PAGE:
Lets get the myth that fiberglass will STOP air flow. It can only do this if jammed extremely tight into a confined space. When it is this tight its insulation value is worthless. The insulation value of a product is dependent on how many and how well air pockets are trapped. In the case of installing fiberglass tight enough to STOP air flow the amount of air space is greatly reduced and the amount of glass is greatly increased. Glass is great are transferring heat.
I agree with the answer to turn off the power to the outlet, remove the outlet/switch (should not need to unwire). Use non or low expanding foam behind and beside the box. Let set and trim any foam that ends up in the box. Use a good grade of caulking to seal all holes in the box and around the wires. Hint (tape about 4 inches of a straw to the end of the caulking tube to reach the back). Let caulking and foam setup good before reinserting outlet/switch (this could take several days).
If done properly the air leakage should be near zero, this would mean the foam gasket will do little or no good for air flow. It will add a small amount of insulation to a very weak area so put it on anyway.
As for the answer "Fix the problem, not the symptom". Good luck, if one looks at how a house is put together and the endless gaps between the studs and plates, 2 by's and drywall, holes drilled by plumbers, HVAC technicians, cable, phone and electricians etc. Not that I disagree in sealing plates, most of the top plate can be sealed providing one wants to move all the insulation in their attic over every interior and exterior wall (yes it is recommended). Use caulking or expanding foam, if the gap has a heat producing device such as recessed lights (non IC, non air tight) do not seal. If it is a fireplace, vent for furnace or water heater the can normally be sealed with metal and fire rated caulk and or fire rated foam (check with local codes).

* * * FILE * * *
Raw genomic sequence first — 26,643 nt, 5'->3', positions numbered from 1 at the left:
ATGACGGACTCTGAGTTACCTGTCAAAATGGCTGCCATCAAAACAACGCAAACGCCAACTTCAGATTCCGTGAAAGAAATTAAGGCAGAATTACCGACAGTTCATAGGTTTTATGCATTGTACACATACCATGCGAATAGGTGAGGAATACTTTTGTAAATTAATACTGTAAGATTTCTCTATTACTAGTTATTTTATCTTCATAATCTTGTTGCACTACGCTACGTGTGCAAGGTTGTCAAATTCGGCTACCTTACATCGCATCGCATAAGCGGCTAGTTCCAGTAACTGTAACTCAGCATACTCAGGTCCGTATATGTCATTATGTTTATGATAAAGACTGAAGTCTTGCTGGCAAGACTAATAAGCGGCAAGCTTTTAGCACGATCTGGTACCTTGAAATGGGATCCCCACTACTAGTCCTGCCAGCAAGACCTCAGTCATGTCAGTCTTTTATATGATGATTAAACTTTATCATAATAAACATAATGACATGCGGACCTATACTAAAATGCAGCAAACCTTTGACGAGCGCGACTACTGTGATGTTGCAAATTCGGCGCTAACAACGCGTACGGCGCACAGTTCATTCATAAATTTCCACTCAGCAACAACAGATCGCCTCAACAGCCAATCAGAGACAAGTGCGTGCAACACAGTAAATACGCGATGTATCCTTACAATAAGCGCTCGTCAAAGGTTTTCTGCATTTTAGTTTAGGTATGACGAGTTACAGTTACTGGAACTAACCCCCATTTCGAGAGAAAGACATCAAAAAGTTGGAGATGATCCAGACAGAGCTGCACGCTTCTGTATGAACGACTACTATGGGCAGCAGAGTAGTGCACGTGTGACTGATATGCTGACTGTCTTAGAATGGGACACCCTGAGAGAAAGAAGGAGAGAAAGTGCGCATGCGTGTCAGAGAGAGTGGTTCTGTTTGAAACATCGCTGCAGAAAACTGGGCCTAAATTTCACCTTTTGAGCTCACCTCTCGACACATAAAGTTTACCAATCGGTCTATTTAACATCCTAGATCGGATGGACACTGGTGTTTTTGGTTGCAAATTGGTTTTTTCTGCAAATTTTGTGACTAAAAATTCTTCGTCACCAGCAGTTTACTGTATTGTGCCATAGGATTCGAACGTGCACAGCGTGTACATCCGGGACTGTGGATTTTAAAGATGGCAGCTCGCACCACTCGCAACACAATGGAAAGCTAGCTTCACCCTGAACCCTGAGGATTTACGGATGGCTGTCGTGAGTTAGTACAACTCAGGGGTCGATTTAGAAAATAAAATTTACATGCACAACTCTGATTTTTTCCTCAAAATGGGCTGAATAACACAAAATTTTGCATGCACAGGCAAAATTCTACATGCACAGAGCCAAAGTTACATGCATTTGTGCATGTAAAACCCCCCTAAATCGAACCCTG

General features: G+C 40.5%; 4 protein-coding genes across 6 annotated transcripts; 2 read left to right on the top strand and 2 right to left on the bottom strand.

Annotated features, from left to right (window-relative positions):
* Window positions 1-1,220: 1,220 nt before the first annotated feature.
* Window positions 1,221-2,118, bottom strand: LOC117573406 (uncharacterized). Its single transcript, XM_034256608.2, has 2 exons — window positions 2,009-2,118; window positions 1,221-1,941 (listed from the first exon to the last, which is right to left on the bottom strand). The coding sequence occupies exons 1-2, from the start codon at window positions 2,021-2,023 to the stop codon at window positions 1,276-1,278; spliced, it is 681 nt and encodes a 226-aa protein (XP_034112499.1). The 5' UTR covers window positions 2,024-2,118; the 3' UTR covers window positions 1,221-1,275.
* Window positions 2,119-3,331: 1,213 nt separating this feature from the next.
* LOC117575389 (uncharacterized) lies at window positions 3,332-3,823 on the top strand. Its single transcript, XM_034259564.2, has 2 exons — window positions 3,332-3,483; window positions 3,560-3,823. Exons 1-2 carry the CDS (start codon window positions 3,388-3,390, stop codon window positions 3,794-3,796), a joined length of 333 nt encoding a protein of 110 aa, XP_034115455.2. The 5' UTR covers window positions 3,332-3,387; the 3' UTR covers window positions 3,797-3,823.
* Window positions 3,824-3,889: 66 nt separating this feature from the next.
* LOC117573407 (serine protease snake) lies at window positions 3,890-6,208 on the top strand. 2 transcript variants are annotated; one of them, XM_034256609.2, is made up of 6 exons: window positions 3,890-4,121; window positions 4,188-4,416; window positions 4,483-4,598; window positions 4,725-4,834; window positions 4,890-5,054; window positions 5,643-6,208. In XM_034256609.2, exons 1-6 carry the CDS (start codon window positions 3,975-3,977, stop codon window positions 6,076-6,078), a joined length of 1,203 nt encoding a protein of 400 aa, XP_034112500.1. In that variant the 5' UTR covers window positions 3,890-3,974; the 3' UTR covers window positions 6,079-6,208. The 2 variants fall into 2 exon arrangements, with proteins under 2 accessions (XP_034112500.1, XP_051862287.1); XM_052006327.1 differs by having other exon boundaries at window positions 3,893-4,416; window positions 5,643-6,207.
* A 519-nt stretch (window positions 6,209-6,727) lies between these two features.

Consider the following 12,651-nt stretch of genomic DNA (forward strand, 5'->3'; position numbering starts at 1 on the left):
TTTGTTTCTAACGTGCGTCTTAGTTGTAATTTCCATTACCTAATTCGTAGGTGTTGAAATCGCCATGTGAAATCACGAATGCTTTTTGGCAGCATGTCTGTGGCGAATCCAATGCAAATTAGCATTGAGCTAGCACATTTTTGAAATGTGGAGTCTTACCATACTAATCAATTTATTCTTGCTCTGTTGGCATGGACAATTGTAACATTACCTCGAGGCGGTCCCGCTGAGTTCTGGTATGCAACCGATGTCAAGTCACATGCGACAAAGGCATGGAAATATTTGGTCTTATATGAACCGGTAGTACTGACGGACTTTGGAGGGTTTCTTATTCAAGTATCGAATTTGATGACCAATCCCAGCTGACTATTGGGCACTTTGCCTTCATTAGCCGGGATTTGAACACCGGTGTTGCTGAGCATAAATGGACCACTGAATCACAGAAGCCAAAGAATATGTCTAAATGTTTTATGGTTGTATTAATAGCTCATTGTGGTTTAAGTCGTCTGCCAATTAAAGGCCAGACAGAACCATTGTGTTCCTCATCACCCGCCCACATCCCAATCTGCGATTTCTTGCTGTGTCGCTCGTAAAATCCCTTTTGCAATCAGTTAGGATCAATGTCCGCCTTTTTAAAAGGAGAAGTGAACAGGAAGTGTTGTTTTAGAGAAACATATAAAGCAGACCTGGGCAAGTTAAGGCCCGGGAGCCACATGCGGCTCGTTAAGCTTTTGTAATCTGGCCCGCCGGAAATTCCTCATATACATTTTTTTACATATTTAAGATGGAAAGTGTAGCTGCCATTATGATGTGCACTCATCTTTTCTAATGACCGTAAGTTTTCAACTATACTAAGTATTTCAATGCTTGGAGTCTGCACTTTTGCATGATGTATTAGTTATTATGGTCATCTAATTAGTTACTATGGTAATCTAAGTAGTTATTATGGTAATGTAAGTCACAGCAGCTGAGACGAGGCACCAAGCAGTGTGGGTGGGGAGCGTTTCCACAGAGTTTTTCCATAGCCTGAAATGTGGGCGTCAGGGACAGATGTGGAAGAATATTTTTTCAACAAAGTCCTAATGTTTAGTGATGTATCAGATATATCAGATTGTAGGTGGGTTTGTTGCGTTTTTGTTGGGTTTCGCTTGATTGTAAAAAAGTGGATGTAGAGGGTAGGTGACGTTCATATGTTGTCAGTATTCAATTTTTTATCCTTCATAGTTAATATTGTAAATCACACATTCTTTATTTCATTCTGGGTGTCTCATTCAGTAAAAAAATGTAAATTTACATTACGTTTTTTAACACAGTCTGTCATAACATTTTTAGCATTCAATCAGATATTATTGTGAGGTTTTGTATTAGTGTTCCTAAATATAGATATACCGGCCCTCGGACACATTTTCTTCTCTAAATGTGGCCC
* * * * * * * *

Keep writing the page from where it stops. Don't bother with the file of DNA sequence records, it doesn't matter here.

Then there is the leaks of the siding, yes it is supposed to leak air. The drain plane is next, it can leak air (should not leak water). After the drain plane there may or may not be sheathing and if one has ever looked at it installed it has lots of gaps.
So if the house was built correctly in the first place we would not be hiving this dialog.... But then I'd be out of business.
Remember to do the inside wall outlets and switches as most homes have interior wall that a technically out side (yes that is correct).
I hope this helps
Qualifications: Studying residential energy since 1981 Performed over 7,500 residential energy analysis Presently doing Whole House Performance diagnostics. We use Building Science to diagnose houses
Andy
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The most common place that the air is coming from is almost always oversized holes drilled for the wiring to pass through. This is usually in the attic and usually difficult to find. The suggestion for using foam is the best idea, just remove any that enters the box (under special circumstances it has been known to change into an extreme fire hazard).